of the Ghost Club have included such renowned psychical investigators as Harry
Price (Shown on Right Side of Photo on Left) and Tom Perrott (Right)
The Ghost Club was originally
formed by a select group of London gentlemen with the goal of exposing
fraudulent spirit mediums and investigating authentic psychic phenomena. One
of the group's earliest investigations was of the
Davenport Brothers, two mediums / magicians who literally invented the
idea of the spirit cabinet that was later used in
most sťances. They came to England to perform in 1862 and their claims of
contacting the dead were challenged by the Ghost Club. The outcome of the
investigation, as well as most of the early activities of the society, remains
Not long after its inception,
the Club began to attract the attention of other well-bred gentlemen and
British celebrities. One such member was Charles Dickens, who claimed many
paranormal experiences in his life, including encounters with ghosts. Despite
this, he was opposed to the trappings of the Spiritualist movement and so he
applauded and supported the efforts of the society in their continued exposure
of phony mediums.
The Ghost Club eventually
became inactive but was revived again on All Soul's Day 1882. This incarnation
of the group lasted until 1936 and it was during this era that it was the most
active. The group remained a private circle of 82 men ( no women were allowed
to join ) and members included many who were eminent researchers of the time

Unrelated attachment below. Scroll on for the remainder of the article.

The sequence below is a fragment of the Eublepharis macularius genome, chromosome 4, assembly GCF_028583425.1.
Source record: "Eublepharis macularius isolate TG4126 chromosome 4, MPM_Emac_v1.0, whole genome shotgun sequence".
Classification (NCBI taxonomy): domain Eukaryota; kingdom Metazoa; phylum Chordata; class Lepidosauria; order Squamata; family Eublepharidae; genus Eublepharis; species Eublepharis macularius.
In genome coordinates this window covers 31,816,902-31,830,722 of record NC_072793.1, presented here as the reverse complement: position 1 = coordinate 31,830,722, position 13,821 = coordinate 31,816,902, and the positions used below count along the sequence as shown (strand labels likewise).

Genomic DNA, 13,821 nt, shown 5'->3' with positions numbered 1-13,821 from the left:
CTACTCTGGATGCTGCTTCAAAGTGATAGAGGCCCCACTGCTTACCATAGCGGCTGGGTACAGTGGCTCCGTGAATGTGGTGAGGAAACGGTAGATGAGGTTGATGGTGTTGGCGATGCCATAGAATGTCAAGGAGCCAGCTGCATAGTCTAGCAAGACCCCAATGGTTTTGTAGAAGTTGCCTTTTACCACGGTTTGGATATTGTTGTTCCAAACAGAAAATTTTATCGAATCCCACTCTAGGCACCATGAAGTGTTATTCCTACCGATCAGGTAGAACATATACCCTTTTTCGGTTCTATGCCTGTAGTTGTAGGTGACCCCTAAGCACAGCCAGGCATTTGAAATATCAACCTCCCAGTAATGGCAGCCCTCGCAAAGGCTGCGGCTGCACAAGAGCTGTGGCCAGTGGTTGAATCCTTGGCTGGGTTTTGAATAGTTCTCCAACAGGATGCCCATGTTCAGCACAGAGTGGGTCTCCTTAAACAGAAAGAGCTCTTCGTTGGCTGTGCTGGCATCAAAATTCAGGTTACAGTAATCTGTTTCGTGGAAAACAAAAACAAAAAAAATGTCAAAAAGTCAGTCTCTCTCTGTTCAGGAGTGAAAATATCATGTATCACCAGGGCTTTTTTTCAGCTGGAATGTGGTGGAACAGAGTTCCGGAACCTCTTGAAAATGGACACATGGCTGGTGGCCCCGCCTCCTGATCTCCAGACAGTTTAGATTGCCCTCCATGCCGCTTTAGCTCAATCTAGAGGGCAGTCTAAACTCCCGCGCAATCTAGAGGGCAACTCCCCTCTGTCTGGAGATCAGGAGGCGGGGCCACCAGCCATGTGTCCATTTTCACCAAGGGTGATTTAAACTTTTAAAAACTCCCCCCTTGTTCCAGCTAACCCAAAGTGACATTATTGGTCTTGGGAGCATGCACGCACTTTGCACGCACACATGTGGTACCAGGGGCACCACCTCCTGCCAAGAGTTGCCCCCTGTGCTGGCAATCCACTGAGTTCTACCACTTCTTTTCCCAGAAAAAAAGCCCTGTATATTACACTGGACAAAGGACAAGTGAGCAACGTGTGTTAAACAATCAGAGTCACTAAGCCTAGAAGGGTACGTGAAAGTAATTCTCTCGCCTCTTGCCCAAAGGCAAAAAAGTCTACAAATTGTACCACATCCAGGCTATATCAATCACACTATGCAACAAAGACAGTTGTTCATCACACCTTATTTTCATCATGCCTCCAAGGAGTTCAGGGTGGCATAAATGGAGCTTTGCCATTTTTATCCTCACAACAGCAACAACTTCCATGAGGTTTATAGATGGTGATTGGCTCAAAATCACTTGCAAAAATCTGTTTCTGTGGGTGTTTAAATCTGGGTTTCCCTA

and who were pioneers in the field of paranormal investigation. These men
included Sir William Barrett, Frederic Bligh Bond,
William Crookes, Sir Oliver Lodge, Nandor Fodor,
Arthur Conan Doyle, William Butler Yeats,
Price and many others. In 1936, the group disbanded and made arrangements
to deposit all of the society's records and papers in the British Museum. They
were sealed away in July 1938 and remained that way for the next 25 years.
However, also in 1938, ghost
hunter Harry Price revived the group on his own and became the chairman. He
limited membership to 500 persons and for the first time, admitted women into
the ranks. He emphasized that the Club was not, and never had been, a
Spiritualist organization and stated that he was a "body of extremely
skeptical men and women who get together every few weeks to hear the latest
news of the psychic world and to discuss every facet of the paranormal."
Members at this time included Professor C.E.M. Joad, Sir Julian Huxley,
Algernon Blackwood, Sir Ernest Jelf, Sir Osbert Sitwell and Lord Amwell. The
Club continued until World War II made its activities nearly impossible. In
1947 though, another revival took place and Price invited author Peter
Underwood to join. Unfortunately, meetings ceased with the death of Harry
Price the following year.
The present Ghost Club, which
is by invitation only, was revived in 1954. Peter Underwood became the
chairman in 1960 but other chairmen have since followed. In November 1963, the
papers of the earlier society were retrieved from the British Museum and the
full history of the Club became public.
The Ghost Club prides itself
on the fact that it does not subscribe to any particular belief or creed about
the paranormal or about survival after death, nor does it follow any single
approach to investigations or the beliefs of the members. The Club also does
not undertake any investigations on an official basis but instead allows its
members to pursue their own inquiries under the auspices of the society.
Membership includes scientists, amateur investigators, authors, Spiritualists,
philosophers, skeptics and professional and lay persons. Members live mostly
in England but there are others around the world and have included Tom Perrott,
Colin Wilson, Dennis Wheatley, Arthur Koestler and others.